Details on Doherty’s early Congressional speculation are important to consider.

By Justin Katz | January 21, 2022 |
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Rhode Islanders won’t be surprised that former State Police Colonel and gubernatorial candidate Brendan Doherty is considering a run for Congress now that incumbent Representative James Langevin has announced the opening.  Here’s the interesting wrinkle, though:

This time around, Doherty is considering entering the Democratic primary for the 2nd District, which covers western Rhode Island. Langevin, a Democrat, first won the seat in 2000.

The record shows Doherty became a non-Republican in 2014 and then a Democrat in 2015, so this isn’t an opportunistic choice, and his switch wasn’t a response to Donald Trump.  Still, whatever else it is, Doherty’s party decision right now is a political calculation, and it’s an interesting one.

Whatever his party, the expectation would be that he’d be running in the conservative lane (okay, okay… “moderate”).  In the primary, he’ll surely be facing off against fellow Democrats far to his Left.  Even if the machine clears his path among those who play along, the Matt Brown wing will seek to get some mileage from a run, which would bruise Doherty for the general election.  Doherty will be running as a former cop in a party still in the grips of a “defund the police ideological” hot-flash.

Then, if he takes the primary, he’ll have to face up against a Republican, perhaps as credible as Allan Fung — who, in Fung’s case, may have more inroads with progressives than expected thanks to his General Assembly wife’s radicalism.  Of course, rifts in the state GOP may cost Fung some of his party’s base, giving Doherty establishment Democrats, Ken Block’s old Moderates, and a big chunk of the GOP willing to switch parties for one box on the ballot in the hopes of having a Manchin-like representative in a Congress that’s likely to switch to Republican control.

However much this speculation may prove accurate, the complexities don’t feel healthy.  Rhode Island is struggling with a mixture of the reality that Democrats all but sweep the elections and the difficulty of knowing where one belongs based on beliefs.  No non-progressive voter can reliably use party identification to know reasonably well whether he or she is electing somebody who’ll work to move policies toward his or her preferred outcome.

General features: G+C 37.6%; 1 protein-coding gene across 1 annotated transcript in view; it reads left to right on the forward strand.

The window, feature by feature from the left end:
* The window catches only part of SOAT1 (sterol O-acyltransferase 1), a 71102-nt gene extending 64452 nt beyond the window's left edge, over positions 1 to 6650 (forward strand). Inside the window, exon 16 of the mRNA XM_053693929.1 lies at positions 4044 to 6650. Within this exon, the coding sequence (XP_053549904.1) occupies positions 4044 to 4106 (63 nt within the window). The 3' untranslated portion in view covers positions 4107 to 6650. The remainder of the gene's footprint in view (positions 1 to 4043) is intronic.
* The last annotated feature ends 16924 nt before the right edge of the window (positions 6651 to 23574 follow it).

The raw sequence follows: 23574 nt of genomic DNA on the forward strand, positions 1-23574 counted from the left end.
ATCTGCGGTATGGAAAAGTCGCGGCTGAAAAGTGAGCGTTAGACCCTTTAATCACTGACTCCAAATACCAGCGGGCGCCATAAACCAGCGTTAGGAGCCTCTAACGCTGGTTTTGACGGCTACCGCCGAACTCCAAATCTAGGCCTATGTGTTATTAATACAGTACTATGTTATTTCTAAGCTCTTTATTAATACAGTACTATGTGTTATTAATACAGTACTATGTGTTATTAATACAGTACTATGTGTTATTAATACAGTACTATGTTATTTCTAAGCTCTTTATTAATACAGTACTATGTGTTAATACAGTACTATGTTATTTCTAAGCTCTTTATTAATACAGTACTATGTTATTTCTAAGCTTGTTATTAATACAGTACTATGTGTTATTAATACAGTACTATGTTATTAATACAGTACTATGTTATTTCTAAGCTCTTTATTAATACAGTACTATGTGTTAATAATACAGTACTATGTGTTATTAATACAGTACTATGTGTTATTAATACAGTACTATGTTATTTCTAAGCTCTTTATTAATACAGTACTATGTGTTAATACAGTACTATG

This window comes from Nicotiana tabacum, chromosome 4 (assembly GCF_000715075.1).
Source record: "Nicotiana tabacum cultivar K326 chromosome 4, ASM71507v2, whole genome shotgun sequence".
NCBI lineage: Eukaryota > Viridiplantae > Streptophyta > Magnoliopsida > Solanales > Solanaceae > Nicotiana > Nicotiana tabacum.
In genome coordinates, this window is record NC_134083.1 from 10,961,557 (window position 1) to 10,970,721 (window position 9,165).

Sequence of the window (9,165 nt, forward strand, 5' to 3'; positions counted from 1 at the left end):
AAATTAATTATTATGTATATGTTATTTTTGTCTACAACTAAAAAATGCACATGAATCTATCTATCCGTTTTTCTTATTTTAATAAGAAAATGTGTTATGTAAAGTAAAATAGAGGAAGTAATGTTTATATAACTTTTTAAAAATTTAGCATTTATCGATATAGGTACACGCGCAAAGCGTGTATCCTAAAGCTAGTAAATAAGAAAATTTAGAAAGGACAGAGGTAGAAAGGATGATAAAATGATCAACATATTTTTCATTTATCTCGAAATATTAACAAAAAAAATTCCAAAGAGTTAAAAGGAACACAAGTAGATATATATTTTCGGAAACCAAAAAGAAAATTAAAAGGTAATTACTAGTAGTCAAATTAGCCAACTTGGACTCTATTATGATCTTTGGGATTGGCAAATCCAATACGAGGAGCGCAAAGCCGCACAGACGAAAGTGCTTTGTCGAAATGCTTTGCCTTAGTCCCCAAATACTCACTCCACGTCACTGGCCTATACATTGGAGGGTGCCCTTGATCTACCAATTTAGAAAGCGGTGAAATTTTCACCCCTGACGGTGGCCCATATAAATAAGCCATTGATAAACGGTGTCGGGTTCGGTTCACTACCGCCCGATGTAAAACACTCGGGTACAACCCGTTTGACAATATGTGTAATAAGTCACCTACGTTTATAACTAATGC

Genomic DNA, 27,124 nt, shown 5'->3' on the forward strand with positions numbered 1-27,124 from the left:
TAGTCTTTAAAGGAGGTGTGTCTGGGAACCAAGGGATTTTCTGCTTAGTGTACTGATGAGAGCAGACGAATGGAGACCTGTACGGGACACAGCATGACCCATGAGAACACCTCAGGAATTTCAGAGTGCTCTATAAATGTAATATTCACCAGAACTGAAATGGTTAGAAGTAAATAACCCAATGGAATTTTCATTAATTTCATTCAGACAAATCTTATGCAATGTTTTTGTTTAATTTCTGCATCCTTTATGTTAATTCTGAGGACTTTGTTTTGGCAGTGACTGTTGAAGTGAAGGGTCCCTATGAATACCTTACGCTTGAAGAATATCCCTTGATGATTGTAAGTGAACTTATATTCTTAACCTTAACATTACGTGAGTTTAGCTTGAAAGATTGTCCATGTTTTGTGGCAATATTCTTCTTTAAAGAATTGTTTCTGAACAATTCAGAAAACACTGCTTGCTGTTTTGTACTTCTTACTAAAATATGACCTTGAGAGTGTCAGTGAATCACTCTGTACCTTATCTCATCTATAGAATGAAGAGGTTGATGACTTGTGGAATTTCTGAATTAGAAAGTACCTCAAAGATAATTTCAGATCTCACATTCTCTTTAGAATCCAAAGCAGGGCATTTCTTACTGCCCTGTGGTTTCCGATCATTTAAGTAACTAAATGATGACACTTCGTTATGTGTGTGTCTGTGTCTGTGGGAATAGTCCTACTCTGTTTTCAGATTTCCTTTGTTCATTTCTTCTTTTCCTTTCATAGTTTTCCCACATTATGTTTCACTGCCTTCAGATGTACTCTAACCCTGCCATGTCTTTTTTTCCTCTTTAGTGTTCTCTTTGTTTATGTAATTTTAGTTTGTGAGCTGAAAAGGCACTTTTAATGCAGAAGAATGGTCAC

Progressives are the exception because vanishingly few of their candidates would dare accept an “R,” and their ideology has such strength in the Democrat Party that empowering it serves their interests at least a little.  But moderate-to-conservative Democrats can’t be sure that a straight-party vote won’t elect radicals, and Republicans might miss a Democrat-in-name-only opportunity by sticking with a Republican who (let’s remember) probably had no competition and therefore minimal screening to get on the ballot.

Whether or not Doherty’s choice of party for this race works out for him, Rhode Island needs to find a way back to a condition in which a candidate like him would be a Republican.

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College loan forgiveness is a policy to give money to the advantaged.

By Justin Katz | January 21, 2022 |
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A water drop and ripples

Brad Polumbo writes:

Few causes are as central to the progressive movement as student debt “cancellation” (which really means taxpayers absorb the burden of $1.7-plus trillion in student debt). But yet another study just confirmed that there’s actually nothing “progressive” about student debt cancellation at all.

A new analysis from the liberal-leaning Brookings Institution finds that “almost a third of all student debt is owed by the wealthiest 20 percent of households and only 8 percent by the bottom 20 percent.”